Innovated beats keep MGMT sounding unpredictable

Kaanchee Gandhi, Editor-in-Chief

Since their chart toppers released back in 2005 when the duo first started producing music, Andrew VanWyngarden and Ben Goldwasser have done anything but try to please. After a period of celebratory response to their band MGMT, the pair tossed aside their potential accelerated with the release of their album Congratulations in 2008. Any negative feedback from the album only fueled the band’s motivation to produce increasingly atypical sounds. Once again refusing to give in to fan’s requests to produce more catchy hits, MGMT’s new self-titled album tests the boundaries of music and stays true to the band’s personal taste.

The album, released Sept 17, made Pitchfork’s Most Anticipated Releases for Fall 2013. A week prior to its scheduled release date, the band streamed the entire album exclusively on rdio.com. The album was paired with a hypnotic optimizer featuring eccentric characters and psychedelic video clips to match the mood of each track.

The haunting melody “Alien Days” eases the listener into the album, featuring otherworldly sounds that could be heard in the opening of a sci-fi film. The track was released April 20 on limited edition cassette tapes and vinyl for Record Store Day. In an interview with Rolling Stone, VanWyngarden said the song is, “about that feeling when a parasitic alien is in your head, controlling things.” Vanwyngarden’s deeply sung lyrics, “love those alien days,” resonates in the listeners head like a parasite.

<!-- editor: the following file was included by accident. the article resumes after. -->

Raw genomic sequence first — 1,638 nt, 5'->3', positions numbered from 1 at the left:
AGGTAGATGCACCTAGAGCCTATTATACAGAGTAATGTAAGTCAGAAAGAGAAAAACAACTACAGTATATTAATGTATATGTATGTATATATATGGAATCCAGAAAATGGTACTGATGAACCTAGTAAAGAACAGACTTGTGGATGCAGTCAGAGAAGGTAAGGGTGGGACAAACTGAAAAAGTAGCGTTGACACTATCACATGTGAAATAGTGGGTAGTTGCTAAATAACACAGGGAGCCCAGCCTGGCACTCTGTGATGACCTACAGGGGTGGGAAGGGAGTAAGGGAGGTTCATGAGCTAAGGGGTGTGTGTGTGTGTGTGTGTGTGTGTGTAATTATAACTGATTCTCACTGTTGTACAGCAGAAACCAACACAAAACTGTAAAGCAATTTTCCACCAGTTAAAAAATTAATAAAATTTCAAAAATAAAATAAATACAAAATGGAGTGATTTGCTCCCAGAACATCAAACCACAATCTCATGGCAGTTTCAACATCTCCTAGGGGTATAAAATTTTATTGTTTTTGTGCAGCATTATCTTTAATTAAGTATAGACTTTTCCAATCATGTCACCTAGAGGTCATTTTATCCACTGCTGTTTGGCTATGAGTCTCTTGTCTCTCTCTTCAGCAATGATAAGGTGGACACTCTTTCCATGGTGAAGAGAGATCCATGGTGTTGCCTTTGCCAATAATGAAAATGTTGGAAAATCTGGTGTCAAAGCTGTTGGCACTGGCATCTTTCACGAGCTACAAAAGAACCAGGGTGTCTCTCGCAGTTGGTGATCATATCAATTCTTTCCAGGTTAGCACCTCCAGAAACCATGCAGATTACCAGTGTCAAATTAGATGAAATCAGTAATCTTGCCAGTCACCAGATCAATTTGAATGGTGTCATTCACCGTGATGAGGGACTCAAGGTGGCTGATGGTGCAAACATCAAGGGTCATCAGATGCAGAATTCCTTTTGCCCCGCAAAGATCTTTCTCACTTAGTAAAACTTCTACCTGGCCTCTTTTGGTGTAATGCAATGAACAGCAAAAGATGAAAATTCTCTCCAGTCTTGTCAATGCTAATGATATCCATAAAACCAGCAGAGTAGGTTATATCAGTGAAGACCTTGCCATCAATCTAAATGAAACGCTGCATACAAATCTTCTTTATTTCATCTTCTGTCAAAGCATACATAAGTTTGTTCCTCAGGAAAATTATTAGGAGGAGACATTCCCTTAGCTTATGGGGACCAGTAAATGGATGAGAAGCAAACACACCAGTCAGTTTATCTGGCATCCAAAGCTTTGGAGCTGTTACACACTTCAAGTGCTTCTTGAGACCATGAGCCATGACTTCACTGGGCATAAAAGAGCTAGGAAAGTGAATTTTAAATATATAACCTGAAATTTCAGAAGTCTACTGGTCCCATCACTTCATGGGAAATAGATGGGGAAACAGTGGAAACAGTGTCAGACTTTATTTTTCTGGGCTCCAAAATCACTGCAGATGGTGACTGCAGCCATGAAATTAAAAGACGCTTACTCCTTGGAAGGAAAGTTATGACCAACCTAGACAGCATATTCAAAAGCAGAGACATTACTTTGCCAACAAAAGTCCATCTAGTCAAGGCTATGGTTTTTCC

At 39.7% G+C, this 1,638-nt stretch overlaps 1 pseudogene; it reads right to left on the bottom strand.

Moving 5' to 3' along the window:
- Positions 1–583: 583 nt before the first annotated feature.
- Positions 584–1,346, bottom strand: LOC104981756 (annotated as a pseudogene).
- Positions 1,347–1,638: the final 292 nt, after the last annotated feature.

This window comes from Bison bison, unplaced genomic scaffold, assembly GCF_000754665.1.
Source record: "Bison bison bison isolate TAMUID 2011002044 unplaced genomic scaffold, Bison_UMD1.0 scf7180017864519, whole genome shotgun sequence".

“Cool Song No. 2” is a more accurate representation of the rest of the album’s obscure color. Synthetic jungle sounds paired with futuristic beats create a unduplicatable atmosphere that requires multiple listens to fully appreciate.

The eerie piano chords in “Mystery Disease” remind one of the Goosebumps series opening theme song. VanWyngarden’s carefully enunciated lyrics heard in Congratulations are carried over into the album. The airy voice is best heard with headphones for “Introspection” where it floats carelessly between left and right audio outputs.

Streamed a few months before the album release as well, “Your Life is a Lie” differs dramatically from the rest of the albums synthetic tunes. Featuring a rhythmic cowbell and chanted phrases rather than sung lyrics, the song embeds its title meaning into listener’s brains.

“A Good Sadness,” “Astro-Mancy” and “I Love You Too, Death” bring the album down a few notches with lullaby tones while “Plenty of Girls in the Sea” lift it up again with some of MGMT’s old, clever lyrical techniques and catchy rhythm.

The album ends with the wind down song “An Orphan of Fortune,” the second longest song on the album nearing six minutes. The track’s fusion of genres and prophetic lyrics makes it an appropriate song to close the nebulous album with.

Mixed reviews over the album’s obscurity are sure to have little effect on the band’s confidence in their music ability. Visit mgmt.rdioexculsives.com/optimizer to stream the entire album and optimizer for free.